Teen Wolf proved popular enough to get a sequel except there was no way Michael J. Fox was returning to the role. The producers decided to once more dip into the TV world to transform into a movie star. They picked Jason Bateman who was starring in the sitcom Valerie that would become Valerie’s Family and The Hogan Family as Valerie Harper had an artistic dispute. Teen Wolf Too continues the saga with Scott’s cousin Todd Howard (Bateman). He’s been accepted into a ritzy college on a scholarship. Except instead of basketball, Todd’s supposed to box. His new coach (Can’t Stop the Music‘s Paul Sand) wants Todd to transform into a werewolf and take out opponents. He doesn’t want to play that way which upsets the Dean (The Addams Family‘s John Astin). But during his first fight, Todd gets pounded pretty hard and transforms mid-round. He wins and the school rejoices. But he’s not happy being famous for his monster side. Can he get a world class education without howling at the moon?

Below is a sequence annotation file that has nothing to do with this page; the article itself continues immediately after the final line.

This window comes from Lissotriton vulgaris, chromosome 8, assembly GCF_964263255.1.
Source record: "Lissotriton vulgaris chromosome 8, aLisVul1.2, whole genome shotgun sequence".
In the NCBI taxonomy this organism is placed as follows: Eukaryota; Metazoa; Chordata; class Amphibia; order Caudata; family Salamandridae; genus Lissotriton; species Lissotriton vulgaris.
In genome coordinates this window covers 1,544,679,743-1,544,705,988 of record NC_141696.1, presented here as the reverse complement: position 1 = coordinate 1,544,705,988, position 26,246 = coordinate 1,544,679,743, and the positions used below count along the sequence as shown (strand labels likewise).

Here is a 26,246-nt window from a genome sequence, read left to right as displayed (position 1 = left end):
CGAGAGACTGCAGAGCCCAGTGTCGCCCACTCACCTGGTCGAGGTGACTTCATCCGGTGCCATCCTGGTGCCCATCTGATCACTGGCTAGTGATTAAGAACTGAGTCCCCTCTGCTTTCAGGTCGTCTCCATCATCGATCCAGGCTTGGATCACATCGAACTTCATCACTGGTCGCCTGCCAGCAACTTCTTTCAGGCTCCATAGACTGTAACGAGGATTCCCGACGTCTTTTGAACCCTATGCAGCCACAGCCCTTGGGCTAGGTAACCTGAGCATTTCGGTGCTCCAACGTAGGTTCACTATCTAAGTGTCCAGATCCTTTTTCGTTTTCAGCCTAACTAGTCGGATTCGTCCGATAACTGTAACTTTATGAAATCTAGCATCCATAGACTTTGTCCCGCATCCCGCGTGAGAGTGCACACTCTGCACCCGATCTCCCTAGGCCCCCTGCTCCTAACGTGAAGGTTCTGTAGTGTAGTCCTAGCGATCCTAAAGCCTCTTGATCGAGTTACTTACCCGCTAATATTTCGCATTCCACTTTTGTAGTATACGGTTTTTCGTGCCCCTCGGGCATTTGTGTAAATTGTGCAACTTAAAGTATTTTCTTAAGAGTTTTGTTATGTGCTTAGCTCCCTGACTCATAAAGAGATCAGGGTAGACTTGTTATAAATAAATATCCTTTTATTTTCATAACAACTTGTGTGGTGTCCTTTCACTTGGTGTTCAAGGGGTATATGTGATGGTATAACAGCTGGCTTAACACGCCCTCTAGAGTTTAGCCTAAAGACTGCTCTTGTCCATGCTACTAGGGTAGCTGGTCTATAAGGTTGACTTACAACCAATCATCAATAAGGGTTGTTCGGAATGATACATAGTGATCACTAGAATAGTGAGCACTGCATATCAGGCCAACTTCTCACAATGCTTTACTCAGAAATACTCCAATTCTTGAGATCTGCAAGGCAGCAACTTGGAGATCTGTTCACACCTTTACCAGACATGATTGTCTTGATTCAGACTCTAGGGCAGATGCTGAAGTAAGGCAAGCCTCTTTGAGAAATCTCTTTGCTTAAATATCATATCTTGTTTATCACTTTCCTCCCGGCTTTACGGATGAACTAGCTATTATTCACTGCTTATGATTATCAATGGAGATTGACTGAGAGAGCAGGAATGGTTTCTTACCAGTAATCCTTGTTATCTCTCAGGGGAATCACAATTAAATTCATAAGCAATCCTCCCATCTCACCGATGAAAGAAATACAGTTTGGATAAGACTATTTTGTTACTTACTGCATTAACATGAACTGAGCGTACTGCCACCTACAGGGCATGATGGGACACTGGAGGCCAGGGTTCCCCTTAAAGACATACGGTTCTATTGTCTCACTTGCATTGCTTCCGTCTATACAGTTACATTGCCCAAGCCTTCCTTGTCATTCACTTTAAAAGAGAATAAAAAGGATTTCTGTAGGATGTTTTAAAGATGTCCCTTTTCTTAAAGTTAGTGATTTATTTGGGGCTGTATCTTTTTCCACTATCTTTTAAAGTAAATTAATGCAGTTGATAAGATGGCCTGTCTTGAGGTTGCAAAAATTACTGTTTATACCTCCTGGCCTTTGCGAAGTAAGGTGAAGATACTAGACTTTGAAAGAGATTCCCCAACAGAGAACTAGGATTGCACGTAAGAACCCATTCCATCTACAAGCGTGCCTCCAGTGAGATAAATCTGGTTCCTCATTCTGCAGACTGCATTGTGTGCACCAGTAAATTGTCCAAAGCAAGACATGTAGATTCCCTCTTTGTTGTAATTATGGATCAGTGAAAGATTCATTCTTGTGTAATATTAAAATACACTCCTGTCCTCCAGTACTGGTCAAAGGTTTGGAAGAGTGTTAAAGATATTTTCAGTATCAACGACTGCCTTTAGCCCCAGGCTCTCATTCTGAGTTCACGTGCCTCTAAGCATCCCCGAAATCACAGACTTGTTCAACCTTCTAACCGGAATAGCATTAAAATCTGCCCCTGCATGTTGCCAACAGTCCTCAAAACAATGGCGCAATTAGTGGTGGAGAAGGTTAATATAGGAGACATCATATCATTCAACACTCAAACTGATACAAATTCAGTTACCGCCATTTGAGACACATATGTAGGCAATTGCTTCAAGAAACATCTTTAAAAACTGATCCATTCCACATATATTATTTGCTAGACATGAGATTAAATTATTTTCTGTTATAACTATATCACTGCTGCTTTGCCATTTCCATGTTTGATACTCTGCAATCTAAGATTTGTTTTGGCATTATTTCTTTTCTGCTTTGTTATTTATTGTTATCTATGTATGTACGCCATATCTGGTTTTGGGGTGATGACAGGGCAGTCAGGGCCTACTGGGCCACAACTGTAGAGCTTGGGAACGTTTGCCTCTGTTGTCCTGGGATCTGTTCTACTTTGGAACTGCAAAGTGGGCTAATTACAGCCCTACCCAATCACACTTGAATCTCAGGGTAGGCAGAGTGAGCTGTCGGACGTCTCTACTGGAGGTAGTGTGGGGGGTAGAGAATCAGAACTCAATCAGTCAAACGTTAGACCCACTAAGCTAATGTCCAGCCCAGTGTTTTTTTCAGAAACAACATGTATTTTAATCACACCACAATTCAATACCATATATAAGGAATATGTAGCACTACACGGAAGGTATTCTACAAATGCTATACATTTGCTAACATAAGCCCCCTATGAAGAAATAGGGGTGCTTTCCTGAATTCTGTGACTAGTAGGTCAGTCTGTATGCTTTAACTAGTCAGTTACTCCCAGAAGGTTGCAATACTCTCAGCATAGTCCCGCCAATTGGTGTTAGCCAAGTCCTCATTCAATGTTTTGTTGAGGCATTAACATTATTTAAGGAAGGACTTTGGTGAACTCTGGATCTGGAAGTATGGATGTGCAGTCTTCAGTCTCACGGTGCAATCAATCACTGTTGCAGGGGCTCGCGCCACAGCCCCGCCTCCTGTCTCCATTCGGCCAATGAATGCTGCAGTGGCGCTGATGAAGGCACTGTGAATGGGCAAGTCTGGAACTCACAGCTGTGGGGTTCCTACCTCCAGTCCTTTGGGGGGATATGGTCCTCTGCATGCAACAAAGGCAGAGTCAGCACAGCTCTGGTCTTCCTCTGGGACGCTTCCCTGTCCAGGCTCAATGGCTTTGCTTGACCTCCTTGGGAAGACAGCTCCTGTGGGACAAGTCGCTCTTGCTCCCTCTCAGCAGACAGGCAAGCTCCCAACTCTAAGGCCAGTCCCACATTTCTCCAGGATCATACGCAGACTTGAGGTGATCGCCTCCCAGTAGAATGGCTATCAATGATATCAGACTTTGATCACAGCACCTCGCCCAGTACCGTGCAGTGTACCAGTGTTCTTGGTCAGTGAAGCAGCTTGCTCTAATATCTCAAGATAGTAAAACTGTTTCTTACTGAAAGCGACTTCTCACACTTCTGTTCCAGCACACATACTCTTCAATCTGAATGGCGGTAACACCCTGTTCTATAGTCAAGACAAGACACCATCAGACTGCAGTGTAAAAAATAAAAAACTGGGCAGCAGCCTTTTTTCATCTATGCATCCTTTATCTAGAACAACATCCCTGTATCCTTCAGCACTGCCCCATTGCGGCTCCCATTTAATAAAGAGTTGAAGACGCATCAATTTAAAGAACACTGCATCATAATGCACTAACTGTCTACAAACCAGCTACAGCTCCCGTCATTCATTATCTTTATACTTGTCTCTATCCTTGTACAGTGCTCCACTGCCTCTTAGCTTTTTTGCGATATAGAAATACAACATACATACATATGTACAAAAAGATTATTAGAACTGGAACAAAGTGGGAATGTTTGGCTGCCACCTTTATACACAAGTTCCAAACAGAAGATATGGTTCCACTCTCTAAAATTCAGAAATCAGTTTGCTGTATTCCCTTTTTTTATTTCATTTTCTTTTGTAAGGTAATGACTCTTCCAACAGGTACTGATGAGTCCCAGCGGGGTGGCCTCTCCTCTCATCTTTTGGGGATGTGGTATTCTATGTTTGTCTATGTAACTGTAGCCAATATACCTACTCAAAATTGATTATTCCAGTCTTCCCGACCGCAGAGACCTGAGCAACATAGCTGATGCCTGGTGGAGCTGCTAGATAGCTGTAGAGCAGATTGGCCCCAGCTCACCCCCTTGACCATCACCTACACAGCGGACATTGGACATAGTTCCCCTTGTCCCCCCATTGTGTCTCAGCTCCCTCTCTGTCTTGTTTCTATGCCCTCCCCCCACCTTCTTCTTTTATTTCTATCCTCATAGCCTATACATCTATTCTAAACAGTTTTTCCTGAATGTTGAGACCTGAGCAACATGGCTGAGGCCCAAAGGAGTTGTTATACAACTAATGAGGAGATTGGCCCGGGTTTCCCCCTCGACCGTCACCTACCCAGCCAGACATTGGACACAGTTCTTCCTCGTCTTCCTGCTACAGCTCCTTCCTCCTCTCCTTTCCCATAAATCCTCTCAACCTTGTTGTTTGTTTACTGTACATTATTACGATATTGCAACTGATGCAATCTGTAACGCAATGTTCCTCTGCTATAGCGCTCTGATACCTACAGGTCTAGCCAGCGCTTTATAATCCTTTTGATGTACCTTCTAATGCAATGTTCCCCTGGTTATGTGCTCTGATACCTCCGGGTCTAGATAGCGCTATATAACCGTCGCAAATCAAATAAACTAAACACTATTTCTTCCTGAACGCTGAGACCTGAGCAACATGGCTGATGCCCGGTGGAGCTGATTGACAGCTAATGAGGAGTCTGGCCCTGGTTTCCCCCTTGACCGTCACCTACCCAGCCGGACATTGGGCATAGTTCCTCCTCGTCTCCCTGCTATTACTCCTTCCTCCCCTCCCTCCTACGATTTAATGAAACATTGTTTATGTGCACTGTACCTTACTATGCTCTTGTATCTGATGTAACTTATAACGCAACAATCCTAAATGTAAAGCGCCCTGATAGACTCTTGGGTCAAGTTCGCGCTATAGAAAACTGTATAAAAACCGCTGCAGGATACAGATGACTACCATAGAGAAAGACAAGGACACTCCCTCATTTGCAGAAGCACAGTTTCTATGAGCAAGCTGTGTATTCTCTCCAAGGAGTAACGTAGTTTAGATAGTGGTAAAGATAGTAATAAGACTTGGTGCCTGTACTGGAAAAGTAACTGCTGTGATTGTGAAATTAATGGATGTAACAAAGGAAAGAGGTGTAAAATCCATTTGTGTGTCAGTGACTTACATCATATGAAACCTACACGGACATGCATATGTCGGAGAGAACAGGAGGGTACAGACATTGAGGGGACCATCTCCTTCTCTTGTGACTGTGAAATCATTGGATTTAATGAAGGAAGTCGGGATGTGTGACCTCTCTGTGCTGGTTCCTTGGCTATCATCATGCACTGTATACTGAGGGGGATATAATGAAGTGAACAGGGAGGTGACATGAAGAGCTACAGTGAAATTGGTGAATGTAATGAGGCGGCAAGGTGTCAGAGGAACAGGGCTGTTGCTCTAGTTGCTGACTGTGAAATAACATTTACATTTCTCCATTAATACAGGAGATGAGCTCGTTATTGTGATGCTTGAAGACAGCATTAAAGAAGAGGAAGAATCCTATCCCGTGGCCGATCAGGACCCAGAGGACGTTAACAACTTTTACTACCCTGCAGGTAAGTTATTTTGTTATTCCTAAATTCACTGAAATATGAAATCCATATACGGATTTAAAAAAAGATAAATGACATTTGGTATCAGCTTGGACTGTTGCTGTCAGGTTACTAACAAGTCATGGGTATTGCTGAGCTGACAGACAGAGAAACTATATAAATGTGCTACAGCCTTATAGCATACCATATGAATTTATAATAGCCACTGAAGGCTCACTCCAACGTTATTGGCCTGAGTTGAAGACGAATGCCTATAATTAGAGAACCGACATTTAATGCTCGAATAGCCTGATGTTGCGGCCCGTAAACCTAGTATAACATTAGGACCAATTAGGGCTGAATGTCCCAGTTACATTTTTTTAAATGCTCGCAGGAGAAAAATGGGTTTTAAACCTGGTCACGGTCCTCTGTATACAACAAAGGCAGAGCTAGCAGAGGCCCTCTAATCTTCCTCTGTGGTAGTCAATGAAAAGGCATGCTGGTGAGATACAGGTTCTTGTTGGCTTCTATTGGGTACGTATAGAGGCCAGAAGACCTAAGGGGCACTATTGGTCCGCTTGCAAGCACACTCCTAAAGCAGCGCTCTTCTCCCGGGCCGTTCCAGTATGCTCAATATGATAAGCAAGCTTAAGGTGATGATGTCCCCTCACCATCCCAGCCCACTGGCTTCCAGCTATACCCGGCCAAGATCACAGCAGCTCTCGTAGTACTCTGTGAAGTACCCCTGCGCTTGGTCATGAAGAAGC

Teen Wolf Too only has James Hampton return as Harold Howard and Mark Holton reprise his time as Chubby. The movie plays like a goofy ’80s teen comedy with a hairy lead instead of the usual nerd character. Unlike Fox, Bateman didn’t have a major motion picture coming out a few month before to elevate his profile. It’s not quite as compelling a story as the original. Bateman doesn’t look too bad when he transforms. But the film does feature a big dance scene and ’80s college fun.

Teen Wolf and Teen Wolf Too are both presented as individual collector’s edition Blu-rays.

The video is 1.85:1 anamorphic. The transfer brings out all the fine hair transformation on both Fox and Bateman. The audio is DTS-HD MA 2.0 with the original mix. You’ll get those ’80s sounds in both speakers and a few howls. The movie is subtitled.

Bonus features on Teen Wolf
Never. Say. Die. The Story Of Teen Wolf (143 minutes) is a feature length documentary that’s 30 minutes longer than the film. They break down how the film happened after the studio had a hit with Nic Cage’s Valley Girl. There’s talk about how busy Fox was during the Fall of ’85 with both movies and his TV show in production. But it all paid off for him when he opened and closed the Summer of 1986